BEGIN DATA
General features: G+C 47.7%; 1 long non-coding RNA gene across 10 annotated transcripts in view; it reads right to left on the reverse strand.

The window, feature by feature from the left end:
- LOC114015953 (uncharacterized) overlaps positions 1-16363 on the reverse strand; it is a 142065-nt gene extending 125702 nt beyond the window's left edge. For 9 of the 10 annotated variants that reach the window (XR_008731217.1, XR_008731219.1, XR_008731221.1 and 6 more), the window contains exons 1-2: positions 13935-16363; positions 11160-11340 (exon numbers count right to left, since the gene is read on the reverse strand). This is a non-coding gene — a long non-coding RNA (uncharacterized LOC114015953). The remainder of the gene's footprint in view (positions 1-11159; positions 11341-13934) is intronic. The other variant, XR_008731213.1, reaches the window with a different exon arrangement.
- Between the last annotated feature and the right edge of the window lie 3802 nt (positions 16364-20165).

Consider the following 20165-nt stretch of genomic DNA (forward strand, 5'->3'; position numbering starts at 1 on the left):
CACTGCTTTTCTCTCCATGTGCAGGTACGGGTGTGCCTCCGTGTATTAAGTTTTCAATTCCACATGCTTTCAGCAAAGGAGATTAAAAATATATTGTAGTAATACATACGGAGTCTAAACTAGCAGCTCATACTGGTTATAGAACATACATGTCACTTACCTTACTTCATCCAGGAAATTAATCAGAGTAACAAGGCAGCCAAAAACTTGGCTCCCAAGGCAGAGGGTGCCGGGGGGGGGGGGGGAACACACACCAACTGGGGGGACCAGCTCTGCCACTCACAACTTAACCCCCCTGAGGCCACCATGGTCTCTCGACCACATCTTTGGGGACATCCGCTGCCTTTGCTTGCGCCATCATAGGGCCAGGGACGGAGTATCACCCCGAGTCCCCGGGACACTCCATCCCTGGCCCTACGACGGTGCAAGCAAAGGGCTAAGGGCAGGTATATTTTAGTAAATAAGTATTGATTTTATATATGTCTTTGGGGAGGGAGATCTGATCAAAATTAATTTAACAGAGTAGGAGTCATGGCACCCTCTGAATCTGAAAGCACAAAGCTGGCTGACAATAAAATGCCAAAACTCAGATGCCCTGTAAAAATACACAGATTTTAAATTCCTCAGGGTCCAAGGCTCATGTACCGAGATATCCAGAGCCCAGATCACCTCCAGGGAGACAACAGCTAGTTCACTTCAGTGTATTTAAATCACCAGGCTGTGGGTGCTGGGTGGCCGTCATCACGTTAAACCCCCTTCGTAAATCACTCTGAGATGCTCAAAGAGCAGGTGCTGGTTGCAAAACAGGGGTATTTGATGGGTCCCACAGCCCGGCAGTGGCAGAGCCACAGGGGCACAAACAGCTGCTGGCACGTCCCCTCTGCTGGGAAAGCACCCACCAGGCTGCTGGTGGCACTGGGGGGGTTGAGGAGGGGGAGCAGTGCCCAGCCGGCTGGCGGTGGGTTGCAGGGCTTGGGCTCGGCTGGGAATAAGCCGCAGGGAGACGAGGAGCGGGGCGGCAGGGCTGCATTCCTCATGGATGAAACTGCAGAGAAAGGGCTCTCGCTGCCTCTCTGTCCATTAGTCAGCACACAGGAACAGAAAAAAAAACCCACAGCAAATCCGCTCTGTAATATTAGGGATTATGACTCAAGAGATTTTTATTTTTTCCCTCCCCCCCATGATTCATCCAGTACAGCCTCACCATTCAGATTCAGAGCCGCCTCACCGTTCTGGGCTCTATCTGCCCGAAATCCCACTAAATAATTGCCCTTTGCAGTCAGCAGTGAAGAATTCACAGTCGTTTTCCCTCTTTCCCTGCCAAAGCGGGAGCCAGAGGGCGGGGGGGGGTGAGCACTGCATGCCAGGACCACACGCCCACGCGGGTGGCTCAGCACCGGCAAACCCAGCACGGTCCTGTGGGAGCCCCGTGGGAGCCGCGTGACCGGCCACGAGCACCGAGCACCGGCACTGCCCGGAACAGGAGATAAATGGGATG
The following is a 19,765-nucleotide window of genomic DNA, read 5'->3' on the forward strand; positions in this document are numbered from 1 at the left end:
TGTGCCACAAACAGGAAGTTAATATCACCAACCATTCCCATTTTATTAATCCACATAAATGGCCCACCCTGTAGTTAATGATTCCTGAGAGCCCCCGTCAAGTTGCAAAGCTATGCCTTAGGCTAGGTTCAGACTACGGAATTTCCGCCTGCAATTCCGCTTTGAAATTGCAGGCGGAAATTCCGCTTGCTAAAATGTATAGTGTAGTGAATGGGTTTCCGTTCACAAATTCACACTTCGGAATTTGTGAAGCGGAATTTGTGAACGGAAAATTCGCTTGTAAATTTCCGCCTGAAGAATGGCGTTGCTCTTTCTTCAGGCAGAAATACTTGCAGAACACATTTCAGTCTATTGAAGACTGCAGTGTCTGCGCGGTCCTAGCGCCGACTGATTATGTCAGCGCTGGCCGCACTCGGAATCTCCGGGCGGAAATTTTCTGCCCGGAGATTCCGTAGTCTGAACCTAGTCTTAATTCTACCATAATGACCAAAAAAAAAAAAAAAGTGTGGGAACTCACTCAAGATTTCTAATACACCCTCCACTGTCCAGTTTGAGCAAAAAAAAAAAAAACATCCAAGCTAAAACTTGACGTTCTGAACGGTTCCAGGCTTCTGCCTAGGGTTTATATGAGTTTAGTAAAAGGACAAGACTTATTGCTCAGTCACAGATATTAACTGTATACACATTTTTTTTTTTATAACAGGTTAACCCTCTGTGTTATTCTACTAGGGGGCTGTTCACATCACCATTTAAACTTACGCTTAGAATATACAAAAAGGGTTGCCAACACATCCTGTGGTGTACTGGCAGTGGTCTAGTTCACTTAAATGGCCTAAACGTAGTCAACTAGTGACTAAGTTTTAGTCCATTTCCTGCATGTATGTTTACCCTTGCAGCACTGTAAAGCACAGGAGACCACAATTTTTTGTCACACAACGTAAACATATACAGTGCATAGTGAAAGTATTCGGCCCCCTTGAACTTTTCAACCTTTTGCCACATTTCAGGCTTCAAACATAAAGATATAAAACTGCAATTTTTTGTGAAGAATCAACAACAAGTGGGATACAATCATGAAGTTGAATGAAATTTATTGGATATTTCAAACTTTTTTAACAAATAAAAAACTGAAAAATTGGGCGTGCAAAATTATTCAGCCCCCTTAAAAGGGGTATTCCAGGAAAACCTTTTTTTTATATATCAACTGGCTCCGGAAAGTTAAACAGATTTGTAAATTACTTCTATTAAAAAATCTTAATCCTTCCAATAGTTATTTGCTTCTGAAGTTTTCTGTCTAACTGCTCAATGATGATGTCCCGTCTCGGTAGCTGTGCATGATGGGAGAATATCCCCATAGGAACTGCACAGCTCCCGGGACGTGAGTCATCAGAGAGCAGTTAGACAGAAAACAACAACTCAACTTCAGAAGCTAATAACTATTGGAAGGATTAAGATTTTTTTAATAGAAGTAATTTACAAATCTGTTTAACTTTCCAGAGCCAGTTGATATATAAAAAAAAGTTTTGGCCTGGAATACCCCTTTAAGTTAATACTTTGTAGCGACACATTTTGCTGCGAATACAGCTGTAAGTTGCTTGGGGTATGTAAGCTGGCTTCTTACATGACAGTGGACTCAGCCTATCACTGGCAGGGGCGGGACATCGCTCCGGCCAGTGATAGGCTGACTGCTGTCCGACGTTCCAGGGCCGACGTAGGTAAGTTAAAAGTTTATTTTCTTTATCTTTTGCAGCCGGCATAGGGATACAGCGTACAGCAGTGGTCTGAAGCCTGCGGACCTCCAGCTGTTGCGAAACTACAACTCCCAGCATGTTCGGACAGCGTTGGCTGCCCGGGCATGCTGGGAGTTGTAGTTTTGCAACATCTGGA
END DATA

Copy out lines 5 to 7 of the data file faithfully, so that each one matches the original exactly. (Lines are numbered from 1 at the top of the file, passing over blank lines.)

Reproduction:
Consider the following 20165-nt stretch of genomic DNA (forward strand, 5'->3'; position numbering starts at 1 on the left):
CACTGCTTTTCTCTCCATGTGCAGGTACGGGTGTGCCTCCGTGTATTAAGTTTTCAATTCCACATGCTTTCAGCAAAGGAGATTAAAAATATATTGTAGTAATACATACGGAGTCTAAACTAGCAGCTCATACTGGTTATAGAACATACATGTCACTTACCTTACTTCATCCAGGAAATTAATCAGAGTAACAAGGCAGCCAAAAACTTGGCTCCCAAGGCAGAGGGTGCCGGGGGGGGGGGGGGAACACACACCAACTGGGGGGACCAGCTCTGCCACTCACAACTTAACCCCCCTGAGGCCACCATGGTCTCTCGACCACATCTTTGGGGACATCCGCTGCCTTTGCTTGCGCCATCATAGGGCCAGGGACGGAGTATCACCCCGAGTCCCCGGGACACTCCATCCCTGGCCCTACGACGGTGCAAGCAAAGGGCTAAGGGCAGGTATATTTTAGTAAATAAGTATTGATTTTATATATGTCTTTGGGGAGGGAGATCTGATCAAAATTAATTTAACAGAGTAGGAGTCATGGCACCCTCTGAATCTGAAAGCACAAAGCTGGCTGACAATAAAATGCCAAAACTCAGATGCCCTGTAAAAATACACAGATTTTAAATTCCTCAGGGTCCAAGGCTCATGTACCGAGATATCCAGAGCCCAGATCACCTCCAGGGAGACAACAGCTAGTTCACTTCAGTGTATTTAAATCACCAGGCTGTGGGTGCTGGGTGGCCGTCATCACGTTAAACCCCCTTCGTAAATCACTCTGAGATGCTCAAAGAGCAGGTGCTGGTTGCAAAACAGGGGTATTTGATGGGTCCCACAGCCCGGCAGTGGCAGAGCCACAGGGGCACAAACAGCTGCTGGCACGTCCCCTCTGCTGGGAAAGCACCCACCAGGCTGCTGGTGGCACTGGGGGGGTTGAGGAGGGGGAGCAGTGCCCAGCCGGCTGGCGGTGGGTTGCAGGGCTTGGGCTCGGCTGGGAATAAGCCGCAGGGAGACGAGGAGCGGGGCGGCAGGGCTGCATTCCTCATGGATGAAACTGCAGAGAAAGGGCTCTCGCTGCCTCTCTGTCCATTAGTCAGCACACAGGAACAGAAAAAAAAACCCACAGCAAATCCGCTCTGTAATATTAGGGATTATGACTCAAGAGATTTTTATTTTTTCCCTCCCCCCCATGATTCATCCAGTACAGCCTCACCATTCAGATTCAGAGCCGCCTCACCGTTCTGGGCTCTATCTGCCCGAAATCCCACTAAATAATTGCCCTTTGCAGTCAGCAGTGAAGAATTCACAGTCGTTTTCCCTCTTTCCCTGCCAAAGCGGGAGCCAGAGGGCGGGGGGGGGTGAGCACTGCATGCCAGGACCACACGCCCACGCGGGTGGCTCAGCACCGGCAAACCCAGCACGGTCCTGTGGGAGCCCCGTGGGAGCCGCGTGACCGGCCACGAGCACCGAGCACCGGCACTGCCCGGAACAGGAGATAAATGGGATG
The following is a 19,765-nucleotide window of genomic DNA, read 5'->3' on the forward strand; positions in this document are numbered from 1 at the left end: